Reopening economies, increasing vaccination levels, and stronger economic conditions are all expected to be tailwinds to global poultry markets in 2022, Rabobank’s senior animal protein analyst Nan-Dirk Mulder said in the bank’s Poultry Quarterly Q1 2022 report.

“This improving global market context will be a bumpy road, though, with ups and downs following Covid-19 developments,” the report said in its overview. “The industry will need to be ready to adjust sales channels in response to government measures. The operational side will also see challenges, as feed and other input costs, like freight and energy, are expected to stay high. The availability and cost of labor has become a big issue in many countries, restricting production in some markets. Logistics has become more complex, on limited reefer availability and high costs. High steel costs, expensive labor, and worries about higher interest rates are slowing greenfield investment and will reduce supply growth. The combination of stronger demand and these supply challenges will create an environment of stronger prices, which will push producers to focus on yields, procurement, and efficiency in the value chain to reduce feed and labor use. It will also lead to new food security efforts to reduce inflation and keep poultry affordable, especially in emerging markets.”

Rabobank went on to set an expectation of a five percent increase in feed commodity costs in 1H 2022, including both feed and feed additive prices. Demand is expected to remain strong and stock levels low, and inflation is expected to make its impact on feed prices as well.

“In 2022, it is highly unlikely that food prices will go back to their five-year averages, as commodity prices are now supported by inflation in the general economy, including high shipping costs and energy and fertilizer prices, as well as by labor shortages in many countries.”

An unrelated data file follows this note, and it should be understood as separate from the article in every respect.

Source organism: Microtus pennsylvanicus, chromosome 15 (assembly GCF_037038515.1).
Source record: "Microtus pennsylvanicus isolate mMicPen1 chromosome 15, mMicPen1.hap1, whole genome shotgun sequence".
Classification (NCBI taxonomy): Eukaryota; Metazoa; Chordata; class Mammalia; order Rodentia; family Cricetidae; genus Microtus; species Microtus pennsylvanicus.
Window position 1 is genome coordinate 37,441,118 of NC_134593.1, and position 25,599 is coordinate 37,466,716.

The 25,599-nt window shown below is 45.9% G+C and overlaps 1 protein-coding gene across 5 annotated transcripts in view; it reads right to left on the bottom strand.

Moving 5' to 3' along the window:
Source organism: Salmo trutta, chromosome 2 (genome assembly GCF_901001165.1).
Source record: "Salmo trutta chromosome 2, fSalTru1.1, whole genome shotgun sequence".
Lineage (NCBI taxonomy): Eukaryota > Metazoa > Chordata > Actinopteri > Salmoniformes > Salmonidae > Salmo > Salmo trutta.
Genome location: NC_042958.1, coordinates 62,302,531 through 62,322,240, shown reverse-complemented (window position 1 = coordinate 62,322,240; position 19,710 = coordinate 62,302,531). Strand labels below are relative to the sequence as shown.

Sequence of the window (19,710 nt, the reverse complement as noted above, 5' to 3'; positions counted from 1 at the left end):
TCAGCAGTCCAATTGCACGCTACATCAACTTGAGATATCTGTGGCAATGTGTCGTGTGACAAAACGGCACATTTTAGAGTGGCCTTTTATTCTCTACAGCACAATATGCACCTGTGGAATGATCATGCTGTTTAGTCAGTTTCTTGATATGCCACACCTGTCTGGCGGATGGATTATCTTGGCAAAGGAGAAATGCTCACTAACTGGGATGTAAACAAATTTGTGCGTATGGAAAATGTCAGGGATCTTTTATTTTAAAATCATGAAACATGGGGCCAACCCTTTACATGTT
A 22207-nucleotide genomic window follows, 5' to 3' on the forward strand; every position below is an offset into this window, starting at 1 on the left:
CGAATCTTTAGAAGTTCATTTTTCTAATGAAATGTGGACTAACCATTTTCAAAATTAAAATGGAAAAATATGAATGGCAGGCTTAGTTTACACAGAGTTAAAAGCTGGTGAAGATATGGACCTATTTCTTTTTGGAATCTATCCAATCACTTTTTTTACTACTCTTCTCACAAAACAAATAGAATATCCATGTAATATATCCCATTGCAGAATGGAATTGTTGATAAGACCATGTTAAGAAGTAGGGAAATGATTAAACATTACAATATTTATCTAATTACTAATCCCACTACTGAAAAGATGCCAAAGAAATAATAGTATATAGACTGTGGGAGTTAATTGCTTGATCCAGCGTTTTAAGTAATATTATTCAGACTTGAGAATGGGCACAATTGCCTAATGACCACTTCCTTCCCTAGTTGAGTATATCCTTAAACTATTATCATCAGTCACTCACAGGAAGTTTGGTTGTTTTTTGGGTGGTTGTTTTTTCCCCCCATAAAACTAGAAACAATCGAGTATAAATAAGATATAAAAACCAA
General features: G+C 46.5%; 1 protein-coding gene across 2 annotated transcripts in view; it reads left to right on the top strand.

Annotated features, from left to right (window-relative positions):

Avian influenza pressure in Europe, Asia, and Africa will also present challenges for poultry production, which will mean “operating with flexible supply chains and with a strong emphasis on cost reductions and efficiency.

Global poultry trade will track global macroeconomic conditions, with global trade hitting a record in 2021.

As far as the U.S. supply outlook, Mulder said, “Our outlook reflects modest expansion in the breeding flock [in the U.S.], some improvement in hatchability, and gradual stabilization and growth in weekly chick placements vs. the prior year.”

The report goes on to analyze global markets, including Mexico, Brazil, Europe, Russia, South Africa, India, China, Japan, and Thailand.

Rabobank’s RaboResearch Food & Agribusiness Animal Protein Global Sector Team produced the report, which, in addition to Nan-Dirk Mulder, includes Justin Sherrard, Chenjun Pan, Christine McCracken, Matz Beuchel, Shiva Mudgil, Wagner Yanaguizawa, Angus Gidley-Baird, Don Close, Eva Gocsik, Gorjan Nikolik, Genevieve Steven, and Novel Sharma.

 

 

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